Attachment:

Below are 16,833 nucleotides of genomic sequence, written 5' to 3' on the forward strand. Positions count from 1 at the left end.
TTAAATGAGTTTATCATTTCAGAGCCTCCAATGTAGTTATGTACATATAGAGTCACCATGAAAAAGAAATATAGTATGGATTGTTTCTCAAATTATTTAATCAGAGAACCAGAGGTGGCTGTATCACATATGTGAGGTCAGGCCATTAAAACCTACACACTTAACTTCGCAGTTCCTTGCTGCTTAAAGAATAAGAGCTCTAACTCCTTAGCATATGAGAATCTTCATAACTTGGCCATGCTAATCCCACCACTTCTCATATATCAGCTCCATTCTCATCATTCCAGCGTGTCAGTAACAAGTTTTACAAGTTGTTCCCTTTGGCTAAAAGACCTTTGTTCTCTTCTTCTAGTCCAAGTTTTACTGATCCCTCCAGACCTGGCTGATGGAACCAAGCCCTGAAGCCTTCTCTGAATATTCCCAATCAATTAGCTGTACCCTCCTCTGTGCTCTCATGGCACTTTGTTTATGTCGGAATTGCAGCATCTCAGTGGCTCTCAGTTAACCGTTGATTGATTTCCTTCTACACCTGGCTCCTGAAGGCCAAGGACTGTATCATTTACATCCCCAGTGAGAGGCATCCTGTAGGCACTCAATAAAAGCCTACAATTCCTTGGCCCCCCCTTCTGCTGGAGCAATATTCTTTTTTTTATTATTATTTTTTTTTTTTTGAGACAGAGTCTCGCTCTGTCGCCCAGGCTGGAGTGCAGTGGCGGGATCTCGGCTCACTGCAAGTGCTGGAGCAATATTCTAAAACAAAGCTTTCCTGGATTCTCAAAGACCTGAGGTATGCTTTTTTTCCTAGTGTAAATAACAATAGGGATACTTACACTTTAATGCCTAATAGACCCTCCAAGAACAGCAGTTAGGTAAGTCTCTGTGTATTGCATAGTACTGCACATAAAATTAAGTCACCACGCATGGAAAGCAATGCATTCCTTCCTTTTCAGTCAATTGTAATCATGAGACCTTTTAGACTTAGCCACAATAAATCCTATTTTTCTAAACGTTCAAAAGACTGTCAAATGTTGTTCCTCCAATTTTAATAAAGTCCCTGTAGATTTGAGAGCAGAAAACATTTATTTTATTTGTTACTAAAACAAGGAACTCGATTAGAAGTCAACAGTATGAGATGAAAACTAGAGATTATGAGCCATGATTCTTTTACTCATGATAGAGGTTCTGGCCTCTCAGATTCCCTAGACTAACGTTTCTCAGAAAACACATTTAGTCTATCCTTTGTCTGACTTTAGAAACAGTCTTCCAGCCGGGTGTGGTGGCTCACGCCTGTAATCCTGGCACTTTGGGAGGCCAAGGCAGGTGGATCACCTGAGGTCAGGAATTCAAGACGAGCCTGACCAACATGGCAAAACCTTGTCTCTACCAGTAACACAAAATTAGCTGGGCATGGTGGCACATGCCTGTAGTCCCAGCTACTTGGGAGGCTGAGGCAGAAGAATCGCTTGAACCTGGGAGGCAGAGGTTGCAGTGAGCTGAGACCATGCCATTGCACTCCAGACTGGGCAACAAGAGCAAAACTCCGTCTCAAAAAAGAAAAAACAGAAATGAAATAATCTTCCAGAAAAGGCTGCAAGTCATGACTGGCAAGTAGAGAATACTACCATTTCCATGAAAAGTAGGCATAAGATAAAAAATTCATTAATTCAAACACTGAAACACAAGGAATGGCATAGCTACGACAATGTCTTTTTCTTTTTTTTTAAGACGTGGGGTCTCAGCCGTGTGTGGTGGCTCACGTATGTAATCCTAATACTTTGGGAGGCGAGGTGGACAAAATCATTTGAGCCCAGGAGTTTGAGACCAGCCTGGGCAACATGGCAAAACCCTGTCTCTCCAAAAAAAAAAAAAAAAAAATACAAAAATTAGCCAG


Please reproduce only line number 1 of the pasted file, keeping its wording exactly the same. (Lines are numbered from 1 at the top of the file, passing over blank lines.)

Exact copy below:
Below are 16,833 nucleotides of genomic sequence, written 5' to 3' on the forward strand. Positions count from 1 at the left end.